Rabbi Yissocher Frand (On the Parsha 3) shares an eye-opening Midrash from Talmudic times of a Jewish farmer (who we’ll call Reuven) who ran into financial difficulties and was forced to sell his trusted plowing cow. The farmer sold the cow to a non-Jewish farmer (who we’ll call Logan) who was delighted as his newly purchased heifer plowed his field for six straight days.
But on the seventh day, which happened to coincide with Shabbos, when Logan went to the barn to hitch the cow to the plow, it didn’t move. After numerous failed attempts to get the cow to work, including hitting it, Logan returned to Reuven to complain he bought a lemon. “You sold me a sickly animal! Your cow won’t move!”
Reuven returned with Logan to the barn and spoke directly into the cow’s ear, “Cow, cow: you know that when you were mine, you worked only six days and rested on Shabbos. But now… I have been forced to sell you. You now belong to a gentile and you’re no longer required to rest on Shabbos. Please get up and plow his fields.”
As soon as Reuven finished speaking, the cow got up, walked out of the barn and began to plow. Logan was amazed. What had Reuven said to the cow? Logan had tried everything. “Tell me what black magic did you use to get the cow to get to work?”
Reuven responded, “I didn’t use any black magic. I told the cow that as long as the cow belonged to me, the cow was required to rest on Shabbos, but now that he belonged to a non-Jew, he was obligated to work.”
Logan was taken aback, even scared by Reuven’s words. “If a cow, which cannot speak and doesn’t have intelligence recognizes its Maker, then certainly I, who G-d created in His image and gave intelligence, how cannot I recognize Him?”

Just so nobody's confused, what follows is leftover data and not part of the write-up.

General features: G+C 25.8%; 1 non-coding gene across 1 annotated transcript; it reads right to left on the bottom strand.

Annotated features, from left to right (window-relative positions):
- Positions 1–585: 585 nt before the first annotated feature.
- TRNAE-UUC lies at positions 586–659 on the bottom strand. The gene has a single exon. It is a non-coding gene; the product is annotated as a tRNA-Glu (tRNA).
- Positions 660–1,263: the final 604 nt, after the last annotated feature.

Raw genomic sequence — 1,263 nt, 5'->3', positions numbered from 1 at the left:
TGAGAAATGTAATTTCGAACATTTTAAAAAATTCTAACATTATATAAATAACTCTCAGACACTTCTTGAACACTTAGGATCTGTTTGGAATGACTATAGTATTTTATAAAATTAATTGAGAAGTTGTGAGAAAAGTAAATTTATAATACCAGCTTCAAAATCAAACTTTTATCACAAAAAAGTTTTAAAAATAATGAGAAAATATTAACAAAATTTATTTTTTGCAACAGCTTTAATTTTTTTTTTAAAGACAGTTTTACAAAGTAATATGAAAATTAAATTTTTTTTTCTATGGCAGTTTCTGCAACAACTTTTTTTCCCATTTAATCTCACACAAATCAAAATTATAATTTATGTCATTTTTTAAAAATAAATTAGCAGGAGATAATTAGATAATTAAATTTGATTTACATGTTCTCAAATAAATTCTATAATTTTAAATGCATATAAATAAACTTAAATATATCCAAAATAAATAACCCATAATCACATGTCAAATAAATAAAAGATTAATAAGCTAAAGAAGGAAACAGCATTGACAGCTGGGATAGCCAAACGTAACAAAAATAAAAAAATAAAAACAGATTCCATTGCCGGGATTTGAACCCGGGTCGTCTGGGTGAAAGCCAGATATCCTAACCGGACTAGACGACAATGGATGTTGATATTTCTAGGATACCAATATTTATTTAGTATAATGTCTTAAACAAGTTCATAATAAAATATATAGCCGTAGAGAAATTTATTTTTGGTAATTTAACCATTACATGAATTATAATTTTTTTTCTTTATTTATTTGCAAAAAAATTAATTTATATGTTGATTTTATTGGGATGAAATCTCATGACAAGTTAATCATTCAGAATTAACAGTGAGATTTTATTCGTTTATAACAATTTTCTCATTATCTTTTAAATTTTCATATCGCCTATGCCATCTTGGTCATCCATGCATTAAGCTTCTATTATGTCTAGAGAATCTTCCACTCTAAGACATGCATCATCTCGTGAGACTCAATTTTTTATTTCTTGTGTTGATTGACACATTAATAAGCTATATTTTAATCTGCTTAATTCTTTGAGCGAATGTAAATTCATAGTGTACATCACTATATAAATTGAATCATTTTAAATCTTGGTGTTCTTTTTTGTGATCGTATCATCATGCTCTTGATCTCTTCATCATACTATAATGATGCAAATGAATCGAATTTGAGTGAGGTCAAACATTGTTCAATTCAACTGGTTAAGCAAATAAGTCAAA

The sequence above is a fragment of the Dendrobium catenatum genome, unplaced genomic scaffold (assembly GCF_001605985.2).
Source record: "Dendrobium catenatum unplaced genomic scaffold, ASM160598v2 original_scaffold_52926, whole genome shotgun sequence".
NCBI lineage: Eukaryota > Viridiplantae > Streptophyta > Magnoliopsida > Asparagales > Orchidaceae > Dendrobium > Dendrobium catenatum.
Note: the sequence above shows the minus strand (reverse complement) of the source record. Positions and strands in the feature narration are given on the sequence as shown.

Logan converted to Judaism, rose to become an Amora and was called Rav Yochanon ben Torsa (Rav Yochanon, son of a cow), highlighting his path to Judaism.
The Midrash concludes that not only do we learn how one individual was brought to the Divine Presence by a cow, the entire Jewish people becomes purified through a cow, as the Torah states in Parshas Chukas, “This is the decree of the Torah.”
Rabbi Frand concludes, “This Midrash is teaching us that anything – even a cow – can have a lasting effect on people. We can never know what is going to stir someone to move closer to Torah and Yiddishkeit. Even the smallest action can have a profound impact…We don’t realize the effect even one Shabbos meal can have…”
Let’s join Olami’s #THANKG0DITSSHABBAT and harness the opportunity to teach our students about the magnificence of Shabbos and empower them to prepare and celebrate Shabbat with:
BE”H our students will soon be able to rejoin us at our Shabbos tables!